Why RB Alfred Morris is ideal fit for Cowboys

Analyst Josh Liskiewitz breaks down the Cowboys' new deal with former Redskins RB Alfred Morris.

| 1 year ago
(AP Photo/Patrick Semansky)

(AP Photo/Patrick Semansky)

Why RB Alfred Morris is ideal fit for Cowboys

(Editor’s note: Grades and analysis for this article may be updated as further details of the deal are reported.)

What it means for Dallas: While Alfred Morris’ rushing grades have dropped every year since his breakout rookie campaign (2012), he is a natural one-cut back, making him an ideal fit in Dallas.

As colleague Nathan Jahnke pointed out this morning, Morris has averaged 2.6 yards after contact per carry thus far in his career, and has notched 11 fumbles.

Factor this in with Dallas’ top-ranked offensive line, and Morris could supplant 2015 Cowboys starting RB Darren McFadden and see production more closely related to his 2012 numbers (4.8 yards per carry, 2.9 yards after contact per carry).

The final element to the signing, from Dallas’ perspective, is the deal itself. Long-rumored to be in the running for Lamar Miller, the former Dolphins RB instead signed a four-year deal with Houston for $26 million ($14 million guaranteed). Morris’ price tag is likely much more reasonable (although official numbers have not been released), and while he isn’t on the same talent tier as Miller, he can still be a productive player for the Cowboys.

What it means for Washington: Morris became part of a time-share with rookie Matt Jones in 2015 (Morris recorded 213 carries, the fewest of his career), despite Jones’ struggles with consistency (averaged greater than 3.5 yards per carry just once after Week 2). While letting Morris leave via free agency wasn’t a surprise, he does leave Washington with a key hole to fill.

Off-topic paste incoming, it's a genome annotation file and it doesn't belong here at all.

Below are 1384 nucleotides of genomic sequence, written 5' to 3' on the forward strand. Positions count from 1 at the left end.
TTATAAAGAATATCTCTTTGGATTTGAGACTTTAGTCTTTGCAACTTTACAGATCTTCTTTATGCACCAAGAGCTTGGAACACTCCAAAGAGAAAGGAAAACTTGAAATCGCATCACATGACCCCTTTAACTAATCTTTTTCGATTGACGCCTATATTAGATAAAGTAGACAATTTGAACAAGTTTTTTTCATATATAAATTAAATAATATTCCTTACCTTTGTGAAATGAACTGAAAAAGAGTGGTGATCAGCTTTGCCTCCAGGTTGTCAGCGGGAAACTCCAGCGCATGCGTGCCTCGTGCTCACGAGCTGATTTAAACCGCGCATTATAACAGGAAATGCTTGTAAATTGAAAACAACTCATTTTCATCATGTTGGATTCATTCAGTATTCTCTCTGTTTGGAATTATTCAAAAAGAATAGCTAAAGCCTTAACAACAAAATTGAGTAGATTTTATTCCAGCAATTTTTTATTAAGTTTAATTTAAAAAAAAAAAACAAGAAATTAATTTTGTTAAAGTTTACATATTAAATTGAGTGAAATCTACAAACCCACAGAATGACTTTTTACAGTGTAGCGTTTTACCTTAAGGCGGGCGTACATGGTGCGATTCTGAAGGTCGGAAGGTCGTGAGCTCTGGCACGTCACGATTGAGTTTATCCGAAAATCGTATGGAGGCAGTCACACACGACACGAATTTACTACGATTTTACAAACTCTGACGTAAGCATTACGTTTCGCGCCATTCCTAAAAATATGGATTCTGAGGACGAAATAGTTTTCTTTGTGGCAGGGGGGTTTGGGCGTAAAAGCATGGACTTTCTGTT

Arkansas RB Alex Collins is a big-bodied, one-cut runner (similar to Morris), and would be an excellent fit for Washington if available in the third or fourth round of the draft. He would challenge Jones for carries early, and would likely surpass the second-year pro on third-down snaps because of his blocking ability.

Finding a back that can contribute as both a blocker and receiver on passing downs needs to be a priority for Washington, as neither Jones nor Morris provided consistent third-down production in 2015.

| Analyst

Josh joined PFF as an analyst in 2015. During the season, his primary focus is college football (mainly the Big Ten). He is also heavily involved in PFF's NFL draft coverage. Prior to joining the team, he worked for six years with GM Jr. Scouting, an independent draft scouting service.

  • shaunhan murray

    I thought it was a good move it will be interesting who their red zone back will be, fred davis was much better than Morris in the role but it will prolly just be Dez Bryant mossing folks